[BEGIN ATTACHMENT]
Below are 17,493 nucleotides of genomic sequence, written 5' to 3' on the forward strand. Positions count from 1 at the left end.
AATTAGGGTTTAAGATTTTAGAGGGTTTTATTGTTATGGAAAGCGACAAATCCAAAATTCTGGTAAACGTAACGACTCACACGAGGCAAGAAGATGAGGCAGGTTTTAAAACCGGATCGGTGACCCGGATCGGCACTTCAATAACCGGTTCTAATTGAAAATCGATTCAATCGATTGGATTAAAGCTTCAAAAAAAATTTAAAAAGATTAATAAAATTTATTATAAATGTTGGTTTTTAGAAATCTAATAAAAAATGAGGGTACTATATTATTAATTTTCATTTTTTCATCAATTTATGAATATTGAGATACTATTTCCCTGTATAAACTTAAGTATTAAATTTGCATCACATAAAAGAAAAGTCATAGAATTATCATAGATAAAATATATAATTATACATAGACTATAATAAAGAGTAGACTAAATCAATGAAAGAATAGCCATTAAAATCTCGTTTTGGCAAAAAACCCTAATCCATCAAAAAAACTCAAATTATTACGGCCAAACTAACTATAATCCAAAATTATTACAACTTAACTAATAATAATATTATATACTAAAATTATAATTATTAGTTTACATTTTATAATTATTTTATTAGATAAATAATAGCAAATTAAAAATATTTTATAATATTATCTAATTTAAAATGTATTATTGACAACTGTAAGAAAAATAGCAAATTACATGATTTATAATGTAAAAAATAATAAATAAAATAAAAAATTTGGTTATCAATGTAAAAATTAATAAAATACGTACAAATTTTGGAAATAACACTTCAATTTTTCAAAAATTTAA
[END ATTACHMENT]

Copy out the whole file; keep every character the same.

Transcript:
Below are 17,493 nucleotides of genomic sequence, written 5' to 3' on the forward strand. Positions count from 1 at the left end.
AATTAGGGTTTAAGATTTTAGAGGGTTTTATTGTTATGGAAAGCGACAAATCCAAAATTCTGGTAAACGTAACGACTCACACGAGGCAAGAAGATGAGGCAGGTTTTAAAACCGGATCGGTGACCCGGATCGGCACTTCAATAACCGGTTCTAATTGAAAATCGATTCAATCGATTGGATTAAAGCTTCAAAAAAAATTTAAAAAGATTAATAAAATTTATTATAAATGTTGGTTTTTAGAAATCTAATAAAAAATGAGGGTACTATATTATTAATTTTCATTTTTTCATCAATTTATGAATATTGAGATACTATTTCCCTGTATAAACTTAAGTATTAAATTTGCATCACATAAAAGAAAAGTCATAGAATTATCATAGATAAAATATATAATTATACATAGACTATAATAAAGAGTAGACTAAATCAATGAAAGAATAGCCATTAAAATCTCGTTTTGGCAAAAAACCCTAATCCATCAAAAAAACTCAAATTATTACGGCCAAACTAACTATAATCCAAAATTATTACAACTTAACTAATAATAATATTATATACTAAAATTATAATTATTAGTTTACATTTTATAATTATTTTATTAGATAAATAATAGCAAATTAAAAATATTTTATAATATTATCTAATTTAAAATGTATTATTGACAACTGTAAGAAAAATAGCAAATTACATGATTTATAATGTAAAAAATAATAAATAAAATAAAAAATTTGGTTATCAATGTAAAAATTAATAAAATACGTACAAATTTTGGAAATAACACTTCAATTTTTCAAAAATTTAA